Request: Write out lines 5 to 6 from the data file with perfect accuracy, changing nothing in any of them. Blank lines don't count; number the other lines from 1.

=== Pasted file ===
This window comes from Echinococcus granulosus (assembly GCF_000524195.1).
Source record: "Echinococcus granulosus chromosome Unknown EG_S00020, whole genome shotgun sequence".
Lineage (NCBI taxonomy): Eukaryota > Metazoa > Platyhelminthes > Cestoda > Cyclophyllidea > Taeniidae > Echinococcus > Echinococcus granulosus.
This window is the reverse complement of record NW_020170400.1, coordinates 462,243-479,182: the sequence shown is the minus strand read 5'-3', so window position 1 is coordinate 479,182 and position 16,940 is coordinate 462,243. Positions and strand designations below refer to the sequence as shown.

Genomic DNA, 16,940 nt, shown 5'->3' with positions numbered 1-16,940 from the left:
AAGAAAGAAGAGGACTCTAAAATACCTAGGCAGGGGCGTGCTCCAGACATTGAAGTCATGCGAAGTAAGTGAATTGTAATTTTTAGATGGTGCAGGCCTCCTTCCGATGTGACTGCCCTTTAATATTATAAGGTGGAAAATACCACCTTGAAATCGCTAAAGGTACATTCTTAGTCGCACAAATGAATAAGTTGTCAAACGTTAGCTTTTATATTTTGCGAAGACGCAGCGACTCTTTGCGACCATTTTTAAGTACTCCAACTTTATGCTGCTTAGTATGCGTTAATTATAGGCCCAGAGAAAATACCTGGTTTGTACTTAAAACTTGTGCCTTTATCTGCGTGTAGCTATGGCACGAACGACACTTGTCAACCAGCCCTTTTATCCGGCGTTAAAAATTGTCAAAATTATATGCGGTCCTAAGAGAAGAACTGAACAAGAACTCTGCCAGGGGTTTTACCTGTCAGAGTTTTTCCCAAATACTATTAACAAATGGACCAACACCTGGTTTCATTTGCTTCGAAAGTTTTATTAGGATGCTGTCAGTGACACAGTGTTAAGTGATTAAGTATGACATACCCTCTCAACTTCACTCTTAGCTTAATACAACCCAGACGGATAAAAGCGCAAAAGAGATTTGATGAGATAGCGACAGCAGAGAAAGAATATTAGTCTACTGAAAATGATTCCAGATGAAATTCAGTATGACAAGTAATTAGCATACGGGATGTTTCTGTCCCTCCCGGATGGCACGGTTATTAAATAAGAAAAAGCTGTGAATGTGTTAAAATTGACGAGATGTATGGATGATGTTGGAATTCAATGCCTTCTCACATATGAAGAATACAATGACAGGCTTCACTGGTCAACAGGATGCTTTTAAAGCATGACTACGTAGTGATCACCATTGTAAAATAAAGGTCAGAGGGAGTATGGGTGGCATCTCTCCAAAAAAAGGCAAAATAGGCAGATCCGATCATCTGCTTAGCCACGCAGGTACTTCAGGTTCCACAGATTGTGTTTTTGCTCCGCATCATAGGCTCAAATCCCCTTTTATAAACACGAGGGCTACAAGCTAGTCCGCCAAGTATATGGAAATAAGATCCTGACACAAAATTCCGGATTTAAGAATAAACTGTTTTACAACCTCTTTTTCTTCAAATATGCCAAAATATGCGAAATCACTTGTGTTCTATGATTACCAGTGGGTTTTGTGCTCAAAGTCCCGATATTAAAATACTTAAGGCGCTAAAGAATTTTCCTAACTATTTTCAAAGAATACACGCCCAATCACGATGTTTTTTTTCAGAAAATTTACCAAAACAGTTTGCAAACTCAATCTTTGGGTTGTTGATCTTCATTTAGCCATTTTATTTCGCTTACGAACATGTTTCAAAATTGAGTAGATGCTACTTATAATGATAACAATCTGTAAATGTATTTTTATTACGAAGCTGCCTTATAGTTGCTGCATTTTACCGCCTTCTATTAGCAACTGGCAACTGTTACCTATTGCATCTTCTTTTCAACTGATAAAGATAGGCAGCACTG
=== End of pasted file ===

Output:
Genomic DNA, 16,940 nt, shown 5'->3' with positions numbered 1-16,940 from the left:
AAGAAAGAAGAGGACTCTAAAATACCTAGGCAGGGGCGTGCTCCAGACATTGAAGTCATGCGAAGTAAGTGAATTGTAATTTTTAGATGGTGCAGGCCTCCTTCCGATGTGACTGCCCTTTAATATTATAAGGTGGAAAATACCACCTTGAAATCGCTAAAGGTACATTCTTAGTCGCACAAATGAATAAGTTGTCAAACGTTAGCTTTTATATTTTGCGAAGACGCAGCGACTCTTTGCGACCATTTTTAAGTACTCCAACTTTATGCTGCTTAGTATGCGTTAATTATAGGCCCAGAGAAAATACCTGGTTTGTACTTAAAACTTGTGCCTTTATCTGCGTGTAGCTATGGCACGAACGACACTTGTCAACCAGCCCTTTTATCCGGCGTTAAAAATTGTCAAAATTATATGCGGTCCTAAGAGAAGAACTGAACAAGAACTCTGCCAGGGGTTTTACCTGTCAGAGTTTTTCCCAAATACTATTAACAAATGGACCAACACCTGGTTTCATTTGCTTCGAAAGTTTTATTAGGATGCTGTCAGTGACACAGTGTTAAGTGATTAAGTATGACATACCCTCTCAACTTCACTCTTAGCTTAATACAACCCAGACGGATAAAAGCGCAAAAGAGATTTGATGAGATAGCGACAGCAGAGAAAGAATATTAGTCTACTGAAAATGATTCCAGATGAAATTCAGTATGACAAGTAATTAGCATACGGGATGTTTCTGTCCCTCCCGGATGGCACGGTTATTAAATAAGAAAAAGCTGTGAATGTGTTAAAATTGACGAGATGTATGGATGATGTTGGAATTCAATGCCTTCTCACATATGAAGAATACAATGACAGGCTTCACTGGTCAACAGGATGCTTTTAAAGCATGACTACGTAGTGATCACCATTGTAAAATAAAGGTCAGAGGGAGTATGGGTGGCATCTCTCCAAAAAAAGGCAAAATAGGCAGATCCGATCATCTGCTTAGCCACGCAGGTACTTCAGGTTCCACAGATTGTGTTTTTGCTCCGCATCATAGGCTCAAATCCCCTTTTATAAACACGAGGGCTACAAGCTAGTCCGCCAAGTATATGGAAATAAGATCCTGACACAAAATTCCGGATTTAAGAATAAACTGTTTTACAACCTCTTTTTCTTCAAATATGCCAAAATATGCGAAATCACTTGTGTTCTATGATTACCAGTGGGTTTTGTGCTCAAAGTCCCGATATTAAAATACTTAAGGCGCTAAAGAATTTTCCTAACTATTTTCAAAGAATACACGCCCAATCACGATGTTTTTTTTCAGAAAATTTACCAAAACAGTTTGCAAACTCAATCTTTGGGTTGTTGATCTTCATTTAGCCATTTTATTTCGCTTACGAACATGTTTCAAAATTGAGTAGATGCTACTTATAATGATAACAATCTGTAAATGTATTTTTATTACGAAGCTGCCTTATAGTTGCTGCATTTTACCGCCTTCTATTAGCAACTGGCAACTGTTACCTATTGCATCTTCTTTTCAACTGATAAAGATAGGCAGCACTG